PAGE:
According to Ethnologue, Italian is ranked as the 21st most spoken language in the world. So even though there is a little more than 63 million native speakers, Italian is not as widespread a language as, for example, Japanese or Spanish.


That being said, Italian is still regarded as one of the most important languages in the world. Specifically, its cultural importance: Italian is a key language for opera, fine culinary cuisine, excellent wine, history, art, music, fashion, and design.


If you are studying Italian or looking to get started in learning Italian, there is a chance you might’ve missed a few interesting facts about the history of this fascinating language. In this article, I am here to provide you some interesting insights about the Italian language to peak your interest. Here are ten reasons you should start your Italian language journey -- today.



1) Italian roots in Latin


Italian comes from Latin, of course, but what type of Latin exactly? During the Roman times, there were mainly two kinds of Latin: the official form used in written texts and the “vulgar” (from “vulgo”) spoken form used mostly by commoners, such as: peasants and soldiers.


As such, the Italian language derives from the second type, which was the Latin that is more entrenched within culture and tradition. So, as an example, the Italian word for “head” is “testa”. Obviously, this word was not derived from the more formal Latin word of “caput” but from the vulgar Latin word of “testam”. This word was used to indicate crock vases.



2) Vulgar language


After the Roman Empire collapsed, vulgar Latin was exposed to other languages (Lombards, French, Goths), and were profoundly influenced by them. From this blend of languages between Latin and others, the Vulgar language rose, which came to be the “ancestor” of modern Italian. The first intellectual who promoted the Vulgar language as the natural development of Latin was Dante Alighieri. Dante, who in 1303, wrote the essay “De vulgari eloquentia (On Eloquence in the vernacular)”.



3) First Italian written text


The most ancient original text written in the Italian language is the Placito Capuano, a written verdict created in 960.



4) Numerous Italian dialects


In Italy, there are so many different dialects that it has been difficult for even the Treccani Encyclopedia to account for exactly the number of Italian dialects. Academics previously divided Italian into three main areas: the North, Central, and Southern areas. Linguists call “Italiano popolare” as the type of Italian spoken by people who consider their dialect as their first language -- and may have learned the national language incorrectly.



5) Territorial Italian languages


Apart from the numerous dialects that numbers around 40, there also exists Italian “territorial languages”, a kind of supersets. According to Ethnologue, the most spoken territorial language is Neapolitan, around 5.7 millions speakers. The second most spoken territorial language is Sicilian (4.7 millions speakers). Then follows: Venetian (3.8 millions speakers), Lombard (3.6 millions speakers), and Piedmontese (1.6 millions speakers).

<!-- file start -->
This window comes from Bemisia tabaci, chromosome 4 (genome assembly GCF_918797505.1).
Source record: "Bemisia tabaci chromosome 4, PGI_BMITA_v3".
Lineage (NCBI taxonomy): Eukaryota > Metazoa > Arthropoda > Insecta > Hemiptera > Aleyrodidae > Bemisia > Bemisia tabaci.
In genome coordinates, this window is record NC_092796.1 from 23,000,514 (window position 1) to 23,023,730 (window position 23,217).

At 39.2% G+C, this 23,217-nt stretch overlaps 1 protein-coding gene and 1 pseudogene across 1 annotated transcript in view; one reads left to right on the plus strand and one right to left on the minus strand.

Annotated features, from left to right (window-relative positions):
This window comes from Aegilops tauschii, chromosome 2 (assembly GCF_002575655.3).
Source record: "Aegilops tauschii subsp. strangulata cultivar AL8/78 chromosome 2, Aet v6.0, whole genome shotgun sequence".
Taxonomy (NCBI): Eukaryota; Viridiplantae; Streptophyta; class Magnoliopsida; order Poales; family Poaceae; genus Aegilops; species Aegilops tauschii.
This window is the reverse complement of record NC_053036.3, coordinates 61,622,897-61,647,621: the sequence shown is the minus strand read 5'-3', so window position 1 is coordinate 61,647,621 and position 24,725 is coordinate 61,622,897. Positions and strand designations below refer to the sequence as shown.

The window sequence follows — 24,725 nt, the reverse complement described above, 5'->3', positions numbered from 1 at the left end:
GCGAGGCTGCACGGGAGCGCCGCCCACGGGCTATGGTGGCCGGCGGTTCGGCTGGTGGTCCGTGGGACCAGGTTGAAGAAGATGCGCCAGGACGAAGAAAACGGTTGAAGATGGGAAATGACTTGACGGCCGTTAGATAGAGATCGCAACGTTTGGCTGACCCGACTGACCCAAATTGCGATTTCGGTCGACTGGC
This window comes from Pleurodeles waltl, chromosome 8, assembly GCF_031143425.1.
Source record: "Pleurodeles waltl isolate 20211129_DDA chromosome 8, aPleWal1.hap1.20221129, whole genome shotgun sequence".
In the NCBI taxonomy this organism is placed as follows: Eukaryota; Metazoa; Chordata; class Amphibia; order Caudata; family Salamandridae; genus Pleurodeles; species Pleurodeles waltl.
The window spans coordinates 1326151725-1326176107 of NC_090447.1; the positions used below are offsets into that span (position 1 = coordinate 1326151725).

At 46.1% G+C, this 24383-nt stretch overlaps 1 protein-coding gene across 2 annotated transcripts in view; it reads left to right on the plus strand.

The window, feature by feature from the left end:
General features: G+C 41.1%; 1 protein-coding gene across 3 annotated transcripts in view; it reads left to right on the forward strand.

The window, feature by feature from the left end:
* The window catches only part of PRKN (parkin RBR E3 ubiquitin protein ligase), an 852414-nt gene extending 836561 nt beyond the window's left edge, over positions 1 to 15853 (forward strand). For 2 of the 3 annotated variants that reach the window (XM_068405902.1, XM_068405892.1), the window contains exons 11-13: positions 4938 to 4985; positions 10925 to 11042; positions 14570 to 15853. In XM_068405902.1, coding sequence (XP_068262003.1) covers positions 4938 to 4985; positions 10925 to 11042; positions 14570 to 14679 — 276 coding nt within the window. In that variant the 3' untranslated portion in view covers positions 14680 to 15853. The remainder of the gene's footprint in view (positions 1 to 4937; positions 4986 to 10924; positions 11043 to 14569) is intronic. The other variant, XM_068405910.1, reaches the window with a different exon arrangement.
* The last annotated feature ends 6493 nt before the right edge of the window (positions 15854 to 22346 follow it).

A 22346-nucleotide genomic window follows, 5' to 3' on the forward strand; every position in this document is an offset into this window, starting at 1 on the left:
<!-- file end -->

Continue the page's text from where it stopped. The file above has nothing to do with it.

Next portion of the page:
6) Italian literacy


In 1861 when the Italian sovereignty was founded, a great majority of people were illiterate (around 80%); and only a marginal percentage of people had an education background higher than elementary schooling. Fast forward to a century later, in 1961, the illiteracy rate became less than 9%. Then, in 1971, there was less than 5% of illiterate people. And in 2017? Less than 0.5% of the people are illiterate, hurray!



7) Italian unity


According to academics, many factors helped Italy reach linguistic unity. Compulsory education is one factor, press and military service were two others. Immigration, bureaucracy, urbanization, as well as radio and television all contributed to the creation of a common sense of belonging to one national language. On a more somber note, war also helped to unite soldiers at the front lines through languages. This is because everyone had to understand one another when speaking standardized Italian -- and not their original dialect.



8) Academic Italian vs Spoken Italian


The Italian that most people will learn is called by linguists Standard Italian. That being said, Neo-standard Italian is the most common variety among Italian people. That's the everyday spoken Italian language which does not always follows grammar rules. In Neo-standard Italian, for example, the subjunctive mode is replaced by passato imperfetto for many of its practitioners.



9) Evolution of Italian


In 1964, the intellectual Pier Paolo Pasolini theorized that the rise of a new Italian was to be characterized by a simpler syntax and consequently the loss of many Latin and technical terms.


According to Pasolini, this outcome was from the cultural supremacy of the new middle class of Northern Italy -- which also situated the biggest automotive factories of (Fiat, Ferrari, Alfa Romeo, etc). Nowadays, some scholars claim that the evolution of new Italian theorized by Pasolini would echo the tendency to integrate more and more English terms.



10) English-influenced spoken Italian


Italianists are now more concerned for the declining fluency level spoken by newer generations. Since the newer generations in Italy have been more exposed and influenced by English. Some linguists use the term “Italiano selvaggio” (wild Italian) to refer to this tendency.


Thank you for taking the time to read and discover the intricacies of Italian. Hopefully, this article has given you impetus to learning such a culturally diverse language as Italian. Indeed, there are hurdles when learning any new language, but Italian is a language worth your time to be fluent in. Happy learning to all!


Hero image by Joshua Earle (CC0 1.0)